The development of human genetics in Mexico

Sirs

Barahona & Ayala1 describe the development of genetics in Mexico. However, they devote little space to human and medical genetics, fields in which Mexican scientists have enjoyed a fruitful history since the 1940s (Ref. 2). Despite the relatively small number of specialists who are devoted to human genetics, Mexican researchers and clinicians have made important contributions to the field.

The Mexican Association of Human Genetics was created in 1968. It has nearly 600 members and since 1975 it organizes the Annual National Congress of Human Genetics. Mexico was also the first Latin American or Caribbean country to create, in 2003, a National Institute of Genomic Medicine and an Association of Genomic Medicine.

The first postgraduate programme in Medical Genetics in Mexico was established in 1969 in the Unit for Research in Human Genetics at the Pediatric Hospital, National Medical Center, of the Mexican Institute for Social Security (IMSS)3. There are currently 25 M.Sc. and Ph.D. programmes that are related to human genetics and genomic medicine. The Mexican Board of Human Genetics, an affiliate of the National Academy of Medicine of Mexico, was created in 1977 and has 250 members.

Research in human population genetics in Mexico began in 1949. The first study on the distribution of genetic markers in the Mexican Mestizo and Indian population in 1952 (Ref. 4) was followed, throughout the 1960s and 1970s, by studies to characterize the genetic composition of the Mexican population (these data are summarized in Ref. 5).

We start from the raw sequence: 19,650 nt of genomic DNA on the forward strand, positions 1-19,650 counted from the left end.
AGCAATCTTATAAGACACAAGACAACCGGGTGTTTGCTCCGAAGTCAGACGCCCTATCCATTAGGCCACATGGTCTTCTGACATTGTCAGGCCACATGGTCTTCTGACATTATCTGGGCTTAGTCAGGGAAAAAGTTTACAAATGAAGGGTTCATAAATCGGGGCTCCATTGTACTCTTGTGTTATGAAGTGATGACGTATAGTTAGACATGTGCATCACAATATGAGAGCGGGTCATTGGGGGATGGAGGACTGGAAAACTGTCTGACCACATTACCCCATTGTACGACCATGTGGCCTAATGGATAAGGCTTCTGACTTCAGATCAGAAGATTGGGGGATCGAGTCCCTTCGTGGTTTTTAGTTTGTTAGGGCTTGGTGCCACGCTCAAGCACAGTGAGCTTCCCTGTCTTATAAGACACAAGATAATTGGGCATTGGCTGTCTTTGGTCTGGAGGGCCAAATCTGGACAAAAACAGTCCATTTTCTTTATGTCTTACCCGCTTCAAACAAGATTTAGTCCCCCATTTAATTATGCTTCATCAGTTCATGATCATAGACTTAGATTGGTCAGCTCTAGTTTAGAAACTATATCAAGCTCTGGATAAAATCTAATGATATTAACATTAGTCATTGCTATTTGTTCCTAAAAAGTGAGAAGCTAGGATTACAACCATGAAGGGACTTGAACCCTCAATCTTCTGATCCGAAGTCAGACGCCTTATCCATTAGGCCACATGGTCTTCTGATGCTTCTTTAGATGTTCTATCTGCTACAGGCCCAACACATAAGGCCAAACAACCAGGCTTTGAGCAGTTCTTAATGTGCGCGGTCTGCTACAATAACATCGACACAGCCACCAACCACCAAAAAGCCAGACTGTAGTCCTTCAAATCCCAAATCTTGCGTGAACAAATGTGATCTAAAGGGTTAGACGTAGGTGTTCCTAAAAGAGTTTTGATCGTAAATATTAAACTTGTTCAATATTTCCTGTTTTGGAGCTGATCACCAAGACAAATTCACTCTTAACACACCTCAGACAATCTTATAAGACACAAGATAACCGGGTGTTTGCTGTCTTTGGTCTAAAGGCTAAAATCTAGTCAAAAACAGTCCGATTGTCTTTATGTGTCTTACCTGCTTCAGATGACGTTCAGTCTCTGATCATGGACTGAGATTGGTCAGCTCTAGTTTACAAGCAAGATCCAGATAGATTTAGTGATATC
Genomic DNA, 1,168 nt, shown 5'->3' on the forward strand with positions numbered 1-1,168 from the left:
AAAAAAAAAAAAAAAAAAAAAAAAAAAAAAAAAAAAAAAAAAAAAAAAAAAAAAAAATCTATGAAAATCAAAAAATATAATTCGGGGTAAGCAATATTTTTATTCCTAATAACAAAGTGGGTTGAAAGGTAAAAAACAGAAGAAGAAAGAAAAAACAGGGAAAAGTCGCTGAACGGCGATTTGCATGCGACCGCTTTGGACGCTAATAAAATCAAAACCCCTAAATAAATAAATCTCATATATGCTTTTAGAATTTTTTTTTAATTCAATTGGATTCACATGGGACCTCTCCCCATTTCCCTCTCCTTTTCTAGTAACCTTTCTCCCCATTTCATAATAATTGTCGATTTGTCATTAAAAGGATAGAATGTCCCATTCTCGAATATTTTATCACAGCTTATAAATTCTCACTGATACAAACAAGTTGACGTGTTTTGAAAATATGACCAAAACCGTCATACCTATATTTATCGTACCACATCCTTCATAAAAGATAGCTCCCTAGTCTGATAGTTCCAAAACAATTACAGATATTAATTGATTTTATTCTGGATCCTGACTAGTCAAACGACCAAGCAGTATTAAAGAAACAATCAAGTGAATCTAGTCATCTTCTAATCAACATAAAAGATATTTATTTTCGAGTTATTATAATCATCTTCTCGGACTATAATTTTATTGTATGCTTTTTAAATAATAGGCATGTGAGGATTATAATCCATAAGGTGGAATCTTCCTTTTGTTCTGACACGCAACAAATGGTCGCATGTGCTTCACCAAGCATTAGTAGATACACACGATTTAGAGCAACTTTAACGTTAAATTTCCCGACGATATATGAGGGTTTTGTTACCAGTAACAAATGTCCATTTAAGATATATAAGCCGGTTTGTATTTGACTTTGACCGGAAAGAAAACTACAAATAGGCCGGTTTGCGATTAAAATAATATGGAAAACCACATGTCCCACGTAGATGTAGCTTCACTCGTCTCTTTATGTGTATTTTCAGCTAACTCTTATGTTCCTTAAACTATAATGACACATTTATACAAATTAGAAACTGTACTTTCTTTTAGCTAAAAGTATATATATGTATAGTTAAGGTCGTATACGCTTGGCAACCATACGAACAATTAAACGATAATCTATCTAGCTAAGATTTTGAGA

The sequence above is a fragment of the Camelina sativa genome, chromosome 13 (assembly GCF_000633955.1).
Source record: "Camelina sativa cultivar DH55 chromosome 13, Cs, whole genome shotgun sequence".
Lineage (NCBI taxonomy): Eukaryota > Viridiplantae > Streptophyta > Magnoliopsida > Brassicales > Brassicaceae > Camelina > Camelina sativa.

Mexico has also made important contributions to human cytogenetics, particularly medical cytogenetics. The first Unit for Research in Human Genetics in the country was launched in 1966 at the IMSS. This Unit has contributed, for example, to exploring new methods of chromosome banding, the effect of severe protein calorie malnutrition on chromosome structure6 and the effect of mutagenic agents on chromosomes. New genetic2 and chromosome syndromes have been reported, and novel hypotheses on the aetiology of Down syndrome have been developed7. Other programmes and accomplishments are discussed in Ref. 2. The social implications of research in genetics have also been discussed8,9.

Two genetic screening programmes have become models for other developing nations: the Program of Early Detection of Inborn Errors of Metabolism10 and the Registry and Epidemiological Surveillance of External Congenital Malformations11 involve 15 hospitals across the country.

The rapid development of molecular genetics and the application of these achievements to medicine constitute a singular challenge for developing countries. Mexican researchers have been at the forefront of human molecular genetics and biotechnology. So, Francisco Bolivar, the first Director of the Institute of Biotechnology of the National Autonomous University, was awarded the Principe de Asturias Prize for his work on insulin and somatostatin synthesis and the attainment of plasmids as cloning vectors2.